CHICAGO: PAST, PRESENT, FUTURE

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Side 38 - Prospero : — And, like the baseless fabric of this vision, The cloud-capped towers, the gorgeous palaces, The solemn temples, the great globe itself, Yea, all which it inherit, shall dissolve ; And, like this insubstantial pageant faded, Leave not a rack behind. We are such stuff As dreams are made of, and our little life Is rounded with a sleep. !N"or
Side 60 - the desert a highway for our GOD ! Every valley shall be exalted, And every mountain and hill shall be made low ; '' And the crooked shall be made straight, ? And the glory of the LORD shall
Side 93 - Tarshish was thy merchant by reason of the multitude of all kinds of riches ; With silver, iron, tin, and lead, they traded in thy fairs. Javan, Tubai, and Meshech, they were thy merchants ; They traded the persons of men and vessels of brass in thy market. They of the house of Togarmah traded in thy fairs With horses and horsemen and mules. The
Side 93 - they were thy merchants ; They traded the persons of men and vessels of brass in thy market. They of the house of Togarmah traded in thy fairs With horses and horsemen and mules. The
Side 143 - The time is come when they are particularly called to take yet more generous views of their vocation, and to give commerce a universality as yet unknown. I refer to the juster principles which are gaining ground on the subject of free trade, and to the growing disposition of nations to promote it. Free trade !—this is the plain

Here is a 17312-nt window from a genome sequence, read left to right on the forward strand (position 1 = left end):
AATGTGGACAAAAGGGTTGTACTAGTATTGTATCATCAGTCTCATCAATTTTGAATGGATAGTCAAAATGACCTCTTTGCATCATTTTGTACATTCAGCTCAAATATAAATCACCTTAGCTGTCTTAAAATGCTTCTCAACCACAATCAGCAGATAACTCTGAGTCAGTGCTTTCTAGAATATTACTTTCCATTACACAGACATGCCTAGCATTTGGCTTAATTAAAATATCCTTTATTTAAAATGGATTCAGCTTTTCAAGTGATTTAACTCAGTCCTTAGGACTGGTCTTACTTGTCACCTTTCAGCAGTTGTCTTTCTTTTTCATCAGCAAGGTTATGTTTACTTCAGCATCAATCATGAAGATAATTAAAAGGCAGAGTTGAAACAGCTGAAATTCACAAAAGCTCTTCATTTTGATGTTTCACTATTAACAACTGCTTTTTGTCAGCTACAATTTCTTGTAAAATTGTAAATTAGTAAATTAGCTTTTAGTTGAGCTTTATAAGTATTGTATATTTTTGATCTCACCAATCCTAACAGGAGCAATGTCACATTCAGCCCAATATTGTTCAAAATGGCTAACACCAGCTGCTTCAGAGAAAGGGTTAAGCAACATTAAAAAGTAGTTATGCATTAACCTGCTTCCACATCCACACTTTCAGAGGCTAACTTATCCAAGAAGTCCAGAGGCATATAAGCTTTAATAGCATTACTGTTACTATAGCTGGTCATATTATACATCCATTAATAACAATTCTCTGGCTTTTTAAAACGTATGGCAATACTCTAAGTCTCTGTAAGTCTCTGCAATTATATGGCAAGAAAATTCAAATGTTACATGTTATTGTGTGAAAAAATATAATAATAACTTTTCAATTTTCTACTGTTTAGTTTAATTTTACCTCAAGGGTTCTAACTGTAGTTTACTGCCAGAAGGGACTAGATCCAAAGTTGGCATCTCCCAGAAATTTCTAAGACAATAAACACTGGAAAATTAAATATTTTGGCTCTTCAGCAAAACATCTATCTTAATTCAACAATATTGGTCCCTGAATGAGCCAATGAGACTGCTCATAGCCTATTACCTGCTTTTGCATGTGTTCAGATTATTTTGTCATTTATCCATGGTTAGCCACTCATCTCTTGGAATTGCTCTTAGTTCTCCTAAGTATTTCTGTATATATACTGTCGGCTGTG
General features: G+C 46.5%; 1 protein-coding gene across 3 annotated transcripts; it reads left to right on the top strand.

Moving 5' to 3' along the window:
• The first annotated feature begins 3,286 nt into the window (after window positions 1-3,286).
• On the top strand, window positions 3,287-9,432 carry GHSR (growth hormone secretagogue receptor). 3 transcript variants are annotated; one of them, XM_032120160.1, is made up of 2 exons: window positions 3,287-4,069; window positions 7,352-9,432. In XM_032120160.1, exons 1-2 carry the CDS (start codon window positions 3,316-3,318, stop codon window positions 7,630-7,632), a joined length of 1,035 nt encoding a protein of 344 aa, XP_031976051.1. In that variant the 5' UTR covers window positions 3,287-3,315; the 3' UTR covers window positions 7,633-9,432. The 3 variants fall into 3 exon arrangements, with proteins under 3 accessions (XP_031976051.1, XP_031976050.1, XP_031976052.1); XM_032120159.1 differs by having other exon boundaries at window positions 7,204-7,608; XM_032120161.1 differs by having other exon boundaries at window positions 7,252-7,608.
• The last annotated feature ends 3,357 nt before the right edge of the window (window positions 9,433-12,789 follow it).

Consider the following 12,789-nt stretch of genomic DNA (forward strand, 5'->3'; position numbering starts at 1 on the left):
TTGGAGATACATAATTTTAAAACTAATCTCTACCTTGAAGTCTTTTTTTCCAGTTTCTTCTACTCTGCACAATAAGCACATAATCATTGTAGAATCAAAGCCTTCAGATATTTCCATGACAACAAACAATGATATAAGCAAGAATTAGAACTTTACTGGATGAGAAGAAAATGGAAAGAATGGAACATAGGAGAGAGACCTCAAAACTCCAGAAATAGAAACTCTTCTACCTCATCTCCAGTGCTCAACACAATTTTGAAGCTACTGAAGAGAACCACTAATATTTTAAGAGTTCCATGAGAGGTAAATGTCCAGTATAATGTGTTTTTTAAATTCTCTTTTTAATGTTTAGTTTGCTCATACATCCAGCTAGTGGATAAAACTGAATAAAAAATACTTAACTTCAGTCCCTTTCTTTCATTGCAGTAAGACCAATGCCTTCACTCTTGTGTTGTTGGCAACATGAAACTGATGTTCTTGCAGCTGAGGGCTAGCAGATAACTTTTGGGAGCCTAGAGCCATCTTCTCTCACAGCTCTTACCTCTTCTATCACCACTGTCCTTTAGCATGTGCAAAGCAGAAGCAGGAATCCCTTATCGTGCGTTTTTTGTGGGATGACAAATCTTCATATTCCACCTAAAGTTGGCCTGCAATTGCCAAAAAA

Side 143 - civilization, we shall look back on our present restrictions as we do on the swaddlingbands by which, in darker times, the human body was compressed. The growing freedom of trade is another and glorious illustration of the tendency of our age to universality.
Side 135 - the year ; and a detour in the voyage of over 3,000 miles in a direct line to the markets of the world; — these considerations have been sufficiently powerful to divert the great flow of animal and vegetable food from the South to the East. Up to 1860, the West found a local market for an inconsiderable portion of her
Side 143 - far and wide, and to unite men in more friendly ties. Let them adopt maxims of trade which will establish general confidence. Especially in their intercourse with less cultivated ^tribes, let them feel themselves bound to be harbingers of
Side 263 - had been levied on the farmers of the central west, their proprietors could have paid it and been immensely the gainers. This proposition will become evident if we look at the modes in which railroads have been beneficial ; especially in the

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